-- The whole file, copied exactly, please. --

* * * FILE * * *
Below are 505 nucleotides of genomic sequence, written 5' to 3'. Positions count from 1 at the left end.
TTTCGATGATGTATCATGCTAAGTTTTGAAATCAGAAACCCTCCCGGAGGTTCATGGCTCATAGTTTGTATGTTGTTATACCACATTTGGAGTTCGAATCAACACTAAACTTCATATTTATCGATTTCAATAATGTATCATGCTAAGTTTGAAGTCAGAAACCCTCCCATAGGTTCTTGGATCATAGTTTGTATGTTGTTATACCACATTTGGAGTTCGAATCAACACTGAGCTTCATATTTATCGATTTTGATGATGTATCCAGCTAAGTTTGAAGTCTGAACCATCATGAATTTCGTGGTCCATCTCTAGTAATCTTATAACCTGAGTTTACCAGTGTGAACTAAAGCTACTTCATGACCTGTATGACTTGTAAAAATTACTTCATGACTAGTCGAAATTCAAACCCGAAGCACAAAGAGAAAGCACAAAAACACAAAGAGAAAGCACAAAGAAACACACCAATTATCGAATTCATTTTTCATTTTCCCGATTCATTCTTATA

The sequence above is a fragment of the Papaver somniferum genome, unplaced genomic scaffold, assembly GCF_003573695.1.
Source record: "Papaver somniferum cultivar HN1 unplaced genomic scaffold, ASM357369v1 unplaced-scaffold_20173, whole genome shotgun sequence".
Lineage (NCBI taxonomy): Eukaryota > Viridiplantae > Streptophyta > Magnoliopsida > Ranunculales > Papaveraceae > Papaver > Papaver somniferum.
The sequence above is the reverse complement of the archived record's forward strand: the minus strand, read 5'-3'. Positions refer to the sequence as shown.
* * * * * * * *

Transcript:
Below are 505 nucleotides of genomic sequence, written 5' to 3'. Positions count from 1 at the left end.
TTTCGATGATGTATCATGCTAAGTTTTGAAATCAGAAACCCTCCCGGAGGTTCATGGCTCATAGTTTGTATGTTGTTATACCACATTTGGAGTTCGAATCAACACTAAACTTCATATTTATCGATTTCAATAATGTATCATGCTAAGTTTGAAGTCAGAAACCCTCCCATAGGTTCTTGGATCATAGTTTGTATGTTGTTATACCACATTTGGAGTTCGAATCAACACTGAGCTTCATATTTATCGATTTTGATGATGTATCCAGCTAAGTTTGAAGTCTGAACCATCATGAATTTCGTGGTCCATCTCTAGTAATCTTATAACCTGAGTTTACCAGTGTGAACTAAAGCTACTTCATGACCTGTATGACTTGTAAAAATTACTTCATGACTAGTCGAAATTCAAACCCGAAGCACAAAGAGAAAGCACAAAAACACAAAGAGAAAGCACAAAGAAACACACCAATTATCGAATTCATTTTTCATTTTCCCGATTCATTCTTATA

The sequence above is a fragment of the Papaver somniferum genome, unplaced genomic scaffold, assembly GCF_003573695.1.
Source record: "Papaver somniferum cultivar HN1 unplaced genomic scaffold, ASM357369v1 unplaced-scaffold_20173, whole genome shotgun sequence".
Lineage (NCBI taxonomy): Eukaryota > Viridiplantae > Streptophyta > Magnoliopsida > Ranunculales > Papaveraceae > Papaver > Papaver somniferum.
The sequence above is the reverse complement of the archived record's forward strand: the minus strand, read 5'-3'. Positions refer to the sequence as shown.